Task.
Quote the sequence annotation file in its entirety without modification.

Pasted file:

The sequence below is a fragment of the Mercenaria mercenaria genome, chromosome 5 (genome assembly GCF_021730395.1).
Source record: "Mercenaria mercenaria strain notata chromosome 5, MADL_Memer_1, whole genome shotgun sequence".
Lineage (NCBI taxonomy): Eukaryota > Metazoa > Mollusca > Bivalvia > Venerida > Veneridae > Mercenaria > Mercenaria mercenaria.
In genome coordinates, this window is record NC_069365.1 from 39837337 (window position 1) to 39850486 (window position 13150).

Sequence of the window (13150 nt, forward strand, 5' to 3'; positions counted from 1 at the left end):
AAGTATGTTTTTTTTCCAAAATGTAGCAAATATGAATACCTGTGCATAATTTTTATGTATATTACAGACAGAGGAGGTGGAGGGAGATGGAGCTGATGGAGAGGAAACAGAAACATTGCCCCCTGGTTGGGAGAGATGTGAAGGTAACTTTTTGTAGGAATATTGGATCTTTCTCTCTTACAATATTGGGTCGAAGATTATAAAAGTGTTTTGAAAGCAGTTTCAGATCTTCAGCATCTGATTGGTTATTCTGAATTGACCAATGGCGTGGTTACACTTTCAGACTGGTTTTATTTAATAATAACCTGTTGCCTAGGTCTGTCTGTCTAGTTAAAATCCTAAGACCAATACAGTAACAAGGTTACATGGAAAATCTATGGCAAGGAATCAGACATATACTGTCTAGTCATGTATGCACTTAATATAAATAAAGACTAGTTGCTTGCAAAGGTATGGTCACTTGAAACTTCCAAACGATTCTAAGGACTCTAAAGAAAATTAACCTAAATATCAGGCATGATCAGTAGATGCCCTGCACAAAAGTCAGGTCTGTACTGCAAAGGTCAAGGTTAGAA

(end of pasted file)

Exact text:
The sequence below is a fragment of the Mercenaria mercenaria genome, chromosome 5 (genome assembly GCF_021730395.1).
Source record: "Mercenaria mercenaria strain notata chromosome 5, MADL_Memer_1, whole genome shotgun sequence".
Lineage (NCBI taxonomy): Eukaryota > Metazoa > Mollusca > Bivalvia > Venerida > Veneridae > Mercenaria > Mercenaria mercenaria.
In genome coordinates, this window is record NC_069365.1 from 39837337 (window position 1) to 39850486 (window position 13150).

Sequence of the window (13150 nt, forward strand, 5' to 3'; positions counted from 1 at the left end):
AAGTATGTTTTTTTTCCAAAATGTAGCAAATATGAATACCTGTGCATAATTTTTATGTATATTACAGACAGAGGAGGTGGAGGGAGATGGAGCTGATGGAGAGGAAACAGAAACATTGCCCCCTGGTTGGGAGAGATGTGAAGGTAACTTTTTGTAGGAATATTGGATCTTTCTCTCTTACAATATTGGGTCGAAGATTATAAAAGTGTTTTGAAAGCAGTTTCAGATCTTCAGCATCTGATTGGTTATTCTGAATTGACCAATGGCGTGGTTACACTTTCAGACTGGTTTTATTTAATAATAACCTGTTGCCTAGGTCTGTCTGTCTAGTTAAAATCCTAAGACCAATACAGTAACAAGGTTACATGGAAAATCTATGGCAAGGAATCAGACATATACTGTCTAGTCATGTATGCACTTAATATAAATAAAGACTAGTTGCTTGCAAAGGTATGGTCACTTGAAACTTCCAAACGATTCTAAGGACTCTAAAGAAAATTAACCTAAATATCAGGCATGATCAGTAGATGCCCTGCACAAAAGTCAGGTCTGTACTGCAAAGGTCAAGGTTAGAA